Renew Europe: EU institutions must develop common rule of law standards in a single mechanism

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Sophie in ‘t Veld, Renew Europe’s Coordinator for the LIBE Committee

Three years after the European Parliament called for a legislative proposal for a Democracy, Rule of Law and Fundamental Rights (DRF) mechanism, the European Commission has finally set out a blueprint for action1 to strengthen the EU’s capacity to promote and uphold the rule of law. The Renew Europe Group in the European Parliament welcomes the fact that Commission has put a proposal on the table for an annual reporting mechanism, but it is much weaker and narrower in scope than the Parliament’s own proposal2. Therefore Renew proposes for the European Parliament to prepare an Own-Initiative Report to respond to the Commission’s Communication. Key elements of the Parliament proposal must be inserted, notably by widening the scope to cover democracy, the rule of law as well as fundamental rights.

There is a growing concern for rule of law issues in the EU institutions and the need for a full-fledged mechanism is now widely recognised. However, this mechanism must be developed jointly by the Parliament, the Commission and the Council, rather than each institution applying different yardsticks. The independent monitoring of all Member States must be entrusted to a panel of experts, and its scope should also include democracy and fundamental rigths.

Sophie in ‘t Veld, Renew Europe’s Coordinator for the LIBE Committee said:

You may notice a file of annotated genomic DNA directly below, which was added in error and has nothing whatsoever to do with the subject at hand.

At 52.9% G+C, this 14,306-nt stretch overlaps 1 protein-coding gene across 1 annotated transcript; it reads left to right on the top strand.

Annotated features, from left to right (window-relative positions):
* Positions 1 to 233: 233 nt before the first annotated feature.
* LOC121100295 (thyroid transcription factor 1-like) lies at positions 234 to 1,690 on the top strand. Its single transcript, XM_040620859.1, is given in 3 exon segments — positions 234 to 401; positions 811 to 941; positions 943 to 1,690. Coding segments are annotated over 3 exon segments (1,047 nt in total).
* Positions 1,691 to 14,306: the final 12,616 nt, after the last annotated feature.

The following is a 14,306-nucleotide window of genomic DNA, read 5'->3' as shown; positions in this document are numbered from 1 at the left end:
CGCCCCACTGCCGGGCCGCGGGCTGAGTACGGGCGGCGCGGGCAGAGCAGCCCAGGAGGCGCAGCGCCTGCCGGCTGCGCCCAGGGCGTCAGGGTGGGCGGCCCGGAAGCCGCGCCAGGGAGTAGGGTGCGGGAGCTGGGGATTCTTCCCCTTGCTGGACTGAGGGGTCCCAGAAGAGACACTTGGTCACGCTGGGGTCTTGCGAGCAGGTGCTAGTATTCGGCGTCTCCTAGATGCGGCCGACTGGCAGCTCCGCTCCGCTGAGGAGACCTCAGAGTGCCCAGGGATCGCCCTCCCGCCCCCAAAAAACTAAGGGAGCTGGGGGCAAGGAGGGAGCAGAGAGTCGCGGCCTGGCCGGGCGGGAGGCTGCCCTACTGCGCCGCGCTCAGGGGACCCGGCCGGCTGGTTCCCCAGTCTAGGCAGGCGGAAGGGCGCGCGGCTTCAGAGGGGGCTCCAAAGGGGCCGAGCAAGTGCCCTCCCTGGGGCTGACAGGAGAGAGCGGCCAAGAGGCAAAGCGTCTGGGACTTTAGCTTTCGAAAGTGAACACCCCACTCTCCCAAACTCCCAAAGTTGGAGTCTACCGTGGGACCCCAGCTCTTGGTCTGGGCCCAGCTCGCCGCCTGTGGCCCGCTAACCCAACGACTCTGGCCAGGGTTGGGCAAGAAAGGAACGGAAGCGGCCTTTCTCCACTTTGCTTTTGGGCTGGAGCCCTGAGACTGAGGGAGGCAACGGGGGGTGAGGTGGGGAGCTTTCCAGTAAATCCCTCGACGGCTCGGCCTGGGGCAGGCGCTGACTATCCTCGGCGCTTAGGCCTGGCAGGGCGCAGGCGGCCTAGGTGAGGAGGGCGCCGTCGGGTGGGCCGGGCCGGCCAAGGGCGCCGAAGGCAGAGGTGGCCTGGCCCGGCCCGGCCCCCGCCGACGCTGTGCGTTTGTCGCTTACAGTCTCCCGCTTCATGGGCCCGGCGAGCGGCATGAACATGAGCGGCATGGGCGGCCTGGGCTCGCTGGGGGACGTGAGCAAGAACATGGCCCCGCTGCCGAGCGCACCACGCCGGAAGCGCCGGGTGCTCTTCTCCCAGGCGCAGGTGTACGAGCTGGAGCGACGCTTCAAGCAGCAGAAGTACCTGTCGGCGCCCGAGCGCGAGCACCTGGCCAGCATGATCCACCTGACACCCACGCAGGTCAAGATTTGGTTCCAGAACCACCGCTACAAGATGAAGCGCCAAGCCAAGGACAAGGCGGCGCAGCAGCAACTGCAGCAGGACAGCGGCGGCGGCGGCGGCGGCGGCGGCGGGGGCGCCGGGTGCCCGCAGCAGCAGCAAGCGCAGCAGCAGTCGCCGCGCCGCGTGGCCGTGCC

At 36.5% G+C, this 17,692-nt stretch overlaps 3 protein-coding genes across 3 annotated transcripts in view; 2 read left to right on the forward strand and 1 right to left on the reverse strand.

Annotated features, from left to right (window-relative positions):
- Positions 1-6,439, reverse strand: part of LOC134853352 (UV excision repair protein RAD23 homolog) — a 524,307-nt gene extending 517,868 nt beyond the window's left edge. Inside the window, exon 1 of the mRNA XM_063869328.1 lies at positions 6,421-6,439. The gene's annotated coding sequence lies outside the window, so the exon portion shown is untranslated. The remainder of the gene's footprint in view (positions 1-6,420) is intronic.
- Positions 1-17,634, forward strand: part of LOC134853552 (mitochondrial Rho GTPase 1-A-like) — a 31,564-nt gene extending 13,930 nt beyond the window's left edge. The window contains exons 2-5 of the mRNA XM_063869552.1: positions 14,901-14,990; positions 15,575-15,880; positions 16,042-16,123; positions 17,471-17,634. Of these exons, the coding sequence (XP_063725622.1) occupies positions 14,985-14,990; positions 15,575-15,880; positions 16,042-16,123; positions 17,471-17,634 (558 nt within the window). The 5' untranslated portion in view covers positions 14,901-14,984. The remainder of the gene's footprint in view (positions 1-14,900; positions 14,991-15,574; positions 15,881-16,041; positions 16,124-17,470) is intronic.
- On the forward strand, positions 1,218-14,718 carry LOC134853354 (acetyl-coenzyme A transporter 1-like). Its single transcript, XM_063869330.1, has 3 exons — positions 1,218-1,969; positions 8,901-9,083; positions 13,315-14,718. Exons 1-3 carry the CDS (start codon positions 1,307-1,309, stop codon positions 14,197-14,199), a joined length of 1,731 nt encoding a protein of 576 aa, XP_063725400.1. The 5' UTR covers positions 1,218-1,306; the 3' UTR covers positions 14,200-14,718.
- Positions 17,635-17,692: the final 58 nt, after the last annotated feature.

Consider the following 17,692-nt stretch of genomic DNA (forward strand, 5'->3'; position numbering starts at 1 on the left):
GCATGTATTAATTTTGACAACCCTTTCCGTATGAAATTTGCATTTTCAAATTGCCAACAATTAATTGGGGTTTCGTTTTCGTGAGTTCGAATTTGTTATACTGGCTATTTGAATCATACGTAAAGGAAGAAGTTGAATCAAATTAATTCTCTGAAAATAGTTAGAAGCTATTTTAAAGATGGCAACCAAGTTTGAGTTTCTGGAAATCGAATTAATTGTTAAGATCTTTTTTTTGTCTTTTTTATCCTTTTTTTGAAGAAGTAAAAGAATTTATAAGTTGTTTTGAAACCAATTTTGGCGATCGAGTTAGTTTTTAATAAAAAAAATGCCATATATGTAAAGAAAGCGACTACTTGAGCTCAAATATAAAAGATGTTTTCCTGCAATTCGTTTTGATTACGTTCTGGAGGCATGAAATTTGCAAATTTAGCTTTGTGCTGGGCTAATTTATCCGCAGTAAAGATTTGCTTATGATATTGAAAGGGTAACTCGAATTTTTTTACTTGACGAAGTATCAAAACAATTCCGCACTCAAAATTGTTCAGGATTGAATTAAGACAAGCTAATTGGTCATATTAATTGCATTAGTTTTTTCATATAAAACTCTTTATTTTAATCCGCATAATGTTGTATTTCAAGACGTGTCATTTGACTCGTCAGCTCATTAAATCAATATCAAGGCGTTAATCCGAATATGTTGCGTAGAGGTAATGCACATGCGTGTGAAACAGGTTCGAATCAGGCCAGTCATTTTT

“The Commission’s blueprint for action shows that the Commission finally embraces our initiative for annual Rule of Law monitoring of all Member States. The European project indeed relies on permanent respect of the rule of law throughout the EU. However, the Commission’s plan falls short of our expectations.That should be done on the basis of independent monitoring on EU values as a shared exercise between the institutions. This is also key for implementing the currently discussed conditionality to EU funds — to protect the EU budget from abuse by countries who violate EU values — as this can only be based on common, objective monitoring. National parliaments should be part of the annual debate on the state of democracy, the rule of law and fundamental rights in the EU.

We are also pleased that the European Parliament’s Rule of Law Monitoring Group will continue its work in this new legislative term. We will assess progress made by the countries covered since our last resolution in March, and we envisage further meetings and country visits as part of the monitoring exercise.”

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